Friday, July 1, 2022
Friday, July 1, 2022
Home Tech Twitter’s Looking To Provide More Options Over Its Moderation Process

Twitter’s Looking To Provide More Options Over Its Moderation Process

by Vanessa Waithera
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Twitter’s looking to provide more options over its moderation process.

Twitter’s looking to provide more options and transparency over its rule violations and moderation processes, with a range of new tools currently in consideration that could give users more ways to understand and action each instance.

The first idea is a new Safety Center, which Twitter says would be ‘a one-stop shop for safety tools’.

As you can see here, the Safety Center concept, which would be accessible via the Twitter menu, would give users a full overview of any reports, blocks, mutes and strikes that they currently have in place on their account. The Safety Center would also give Twitter a means to provide updates on any outstanding reports (via the ‘Report Center’ tab).

The platform will also have alerts.

The platform would also alert users if they’re close to being suspended due to policy violations, which may prompt them to re-think their behavior, while it would additionally include a link to Twitter policy guidelines.

The impetus here is to get more users more aware of Twitter’s rules, and keep them updated on their activity. One one hand, that could raise awareness, but it may also give people more leeway to push the boundaries, with a constant checking tool to see if they might get suspended, when they’d need to dial it back.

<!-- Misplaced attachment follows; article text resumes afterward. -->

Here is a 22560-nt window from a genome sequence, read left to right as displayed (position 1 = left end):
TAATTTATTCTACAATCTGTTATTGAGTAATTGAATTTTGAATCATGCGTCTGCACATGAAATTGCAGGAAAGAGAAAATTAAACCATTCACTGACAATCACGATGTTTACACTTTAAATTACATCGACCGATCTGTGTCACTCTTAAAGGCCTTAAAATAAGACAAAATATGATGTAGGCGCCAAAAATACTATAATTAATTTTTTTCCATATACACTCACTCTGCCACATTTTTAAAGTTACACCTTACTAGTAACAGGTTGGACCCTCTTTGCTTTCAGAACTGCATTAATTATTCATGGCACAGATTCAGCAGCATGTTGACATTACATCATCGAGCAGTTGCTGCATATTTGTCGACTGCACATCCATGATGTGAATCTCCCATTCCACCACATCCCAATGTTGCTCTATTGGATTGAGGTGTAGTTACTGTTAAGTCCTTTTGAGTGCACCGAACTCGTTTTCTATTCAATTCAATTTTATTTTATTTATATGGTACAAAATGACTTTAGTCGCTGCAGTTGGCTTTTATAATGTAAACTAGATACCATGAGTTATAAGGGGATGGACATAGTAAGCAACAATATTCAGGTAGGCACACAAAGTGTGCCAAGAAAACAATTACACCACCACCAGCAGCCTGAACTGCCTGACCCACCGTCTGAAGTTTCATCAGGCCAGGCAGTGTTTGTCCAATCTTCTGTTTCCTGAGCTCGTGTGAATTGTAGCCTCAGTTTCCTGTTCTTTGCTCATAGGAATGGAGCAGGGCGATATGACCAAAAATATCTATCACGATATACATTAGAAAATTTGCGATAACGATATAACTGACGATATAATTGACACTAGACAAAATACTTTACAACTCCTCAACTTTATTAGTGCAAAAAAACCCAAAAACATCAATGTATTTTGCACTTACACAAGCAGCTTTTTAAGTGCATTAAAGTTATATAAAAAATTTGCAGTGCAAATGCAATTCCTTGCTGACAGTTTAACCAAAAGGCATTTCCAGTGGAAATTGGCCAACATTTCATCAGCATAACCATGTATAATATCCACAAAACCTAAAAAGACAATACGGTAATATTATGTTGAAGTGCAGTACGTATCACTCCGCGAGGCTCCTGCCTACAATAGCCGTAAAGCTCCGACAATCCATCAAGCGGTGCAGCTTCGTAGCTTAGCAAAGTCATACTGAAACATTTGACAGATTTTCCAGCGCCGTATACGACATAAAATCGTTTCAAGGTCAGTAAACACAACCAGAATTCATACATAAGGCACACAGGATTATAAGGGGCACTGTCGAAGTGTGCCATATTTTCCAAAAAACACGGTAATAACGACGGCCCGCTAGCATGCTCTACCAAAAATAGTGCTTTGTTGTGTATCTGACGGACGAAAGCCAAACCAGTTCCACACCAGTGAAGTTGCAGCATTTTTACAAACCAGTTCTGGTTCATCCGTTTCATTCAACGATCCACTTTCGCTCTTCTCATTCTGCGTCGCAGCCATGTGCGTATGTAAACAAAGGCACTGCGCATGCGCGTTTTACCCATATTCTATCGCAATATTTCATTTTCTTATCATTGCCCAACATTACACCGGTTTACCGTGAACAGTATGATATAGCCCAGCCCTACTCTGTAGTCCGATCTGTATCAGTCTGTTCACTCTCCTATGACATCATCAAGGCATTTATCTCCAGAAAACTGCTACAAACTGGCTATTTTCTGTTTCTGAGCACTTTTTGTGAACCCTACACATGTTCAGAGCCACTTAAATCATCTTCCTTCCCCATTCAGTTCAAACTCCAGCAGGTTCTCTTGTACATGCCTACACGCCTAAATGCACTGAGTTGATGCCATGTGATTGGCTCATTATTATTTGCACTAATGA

Twitter’s second concept is a new Policy Hub, which would provide a full overview of its rules and policies.

Documents are readily accessible.

By making these documents more readily accessible, it could help to set clearer parameters around where Twitter draws the line – though its effectiveness, of course, would be dependent on users actually checking it.

A more direct concept, which could be more effective, is ‘Safety School’, which would give users a chance to avoid suspension for platform violations if they instead take a short course or quiz to learn about the rule/s that they broke.

Twitter says that this addition will ensure a ‘more diverse range of feedback’ on Birdwatch alerts, increasing the accuracy of such reports.

It’s hard to tell whether the Birdwatch proposal will work, but it’s an interesting concept, using its user-base to better detect low quality or false content, in order to reduce its overall impact and reach. 

In some ways, that’s more like Reddit, which relies on its user community to up and downvote content, which generally weeds out things like false reports. Interestingly, Twitter’s also considering up and downvote options for tweets, so it seems that the platform is indeed looking to Reddit as a potential inspiration for its efforts on this front.

Which, again, does make sense, but it’s hard to tell whether Twitter’s user community is as aligned with content quality on the platform as Redditors are within their subreddits, which they likely feel more ownership of, and community within.

Maybe, through additions like this, Twitter can build on that, which would make tools like Birdwatch a more valuable addition.

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